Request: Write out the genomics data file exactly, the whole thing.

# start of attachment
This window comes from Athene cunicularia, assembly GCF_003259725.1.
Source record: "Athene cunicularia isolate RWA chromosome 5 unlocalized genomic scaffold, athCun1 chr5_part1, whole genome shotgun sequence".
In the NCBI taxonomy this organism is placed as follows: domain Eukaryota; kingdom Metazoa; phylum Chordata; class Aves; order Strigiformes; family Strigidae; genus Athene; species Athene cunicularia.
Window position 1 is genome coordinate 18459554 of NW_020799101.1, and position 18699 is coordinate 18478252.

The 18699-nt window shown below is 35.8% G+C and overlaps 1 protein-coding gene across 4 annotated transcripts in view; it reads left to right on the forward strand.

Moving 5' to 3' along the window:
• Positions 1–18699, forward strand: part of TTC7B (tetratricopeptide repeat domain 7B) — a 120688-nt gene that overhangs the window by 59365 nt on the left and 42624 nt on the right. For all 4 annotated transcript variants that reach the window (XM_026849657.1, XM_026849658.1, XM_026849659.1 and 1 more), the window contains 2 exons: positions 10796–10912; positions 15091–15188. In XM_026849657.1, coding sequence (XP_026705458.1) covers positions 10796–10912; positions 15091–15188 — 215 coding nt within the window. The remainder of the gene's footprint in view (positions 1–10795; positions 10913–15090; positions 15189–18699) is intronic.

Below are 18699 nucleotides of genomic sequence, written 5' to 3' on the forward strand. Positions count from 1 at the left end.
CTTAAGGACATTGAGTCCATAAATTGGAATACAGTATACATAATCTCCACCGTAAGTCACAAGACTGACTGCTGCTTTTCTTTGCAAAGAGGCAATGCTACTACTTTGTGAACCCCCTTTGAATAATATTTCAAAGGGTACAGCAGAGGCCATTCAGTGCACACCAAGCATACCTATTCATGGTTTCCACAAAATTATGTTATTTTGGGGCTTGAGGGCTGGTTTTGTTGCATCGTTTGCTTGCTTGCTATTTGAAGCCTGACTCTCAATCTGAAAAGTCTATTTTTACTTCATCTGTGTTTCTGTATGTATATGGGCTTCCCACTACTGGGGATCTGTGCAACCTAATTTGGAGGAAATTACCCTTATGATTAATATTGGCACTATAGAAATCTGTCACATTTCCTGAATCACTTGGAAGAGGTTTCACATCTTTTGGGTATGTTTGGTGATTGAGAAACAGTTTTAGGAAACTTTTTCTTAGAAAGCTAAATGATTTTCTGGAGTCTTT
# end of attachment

This window comes from Athene cunicularia, assembly GCF_003259725.1.
Source record: "Athene cunicularia isolate RWA chromosome 5 unlocalized genomic scaffold, athCun1 chr5_part1, whole genome shotgun sequence".
In the NCBI taxonomy this organism is placed as follows: domain Eukaryota; kingdom Metazoa; phylum Chordata; class Aves; order Strigiformes; family Strigidae; genus Athene; species Athene cunicularia.
Window position 1 is genome coordinate 18459554 of NW_020799101.1, and position 18699 is coordinate 18478252.

The 18699-nt window shown below is 35.8% G+C and overlaps 1 protein-coding gene across 4 annotated transcripts in view; it reads left to right on the forward strand.

Moving 5' to 3' along the window:
• Positions 1–18699, forward strand: part of TTC7B (tetratricopeptide repeat domain 7B) — a 120688-nt gene that overhangs the window by 59365 nt on the left and 42624 nt on the right. For all 4 annotated transcript variants that reach the window (XM_026849657.1, XM_026849658.1, XM_026849659.1 and 1 more), the window contains 2 exons: positions 10796–10912; positions 15091–15188. In XM_026849657.1, coding sequence (XP_026705458.1) covers positions 10796–10912; positions 15091–15188 — 215 coding nt within the window. The remainder of the gene's footprint in view (positions 1–10795; positions 10913–15090; positions 15189–18699) is intronic.

Below are 18699 nucleotides of genomic sequence, written 5' to 3' on the forward strand. Positions count from 1 at the left end.
CTTAAGGACATTGAGTCCATAAATTGGAATACAGTATACATAATCTCCACCGTAAGTCACAAGACTGACTGCTGCTTTTCTTTGCAAAGAGGCAATGCTACTACTTTGTGAACCCCCTTTGAATAATATTTCAAAGGGTACAGCAGAGGCCATTCAGTGCACACCAAGCATACCTATTCATGGTTTCCACAAAATTATGTTATTTTGGGGCTTGAGGGCTGGTTTTGTTGCATCGTTTGCTTGCTTGCTATTTGAAGCCTGACTCTCAATCTGAAAAGTCTATTTTTACTTCATCTGTGTTTCTGTATGTATATGGGCTTCCCACTACTGGGGATCTGTGCAACCTAATTTGGAGGAAATTACCCTTATGATTAATATTGGCACTATAGAAATCTGTCACATTTCCTGAATCACTTGGAAGAGGTTTCACATCTTTTGGGTATGTTTGGTGATTGAGAAACAGTTTTAGGAAACTTTTTCTTAGAAAGCTAAATGATTTTCTGGAGTCTTT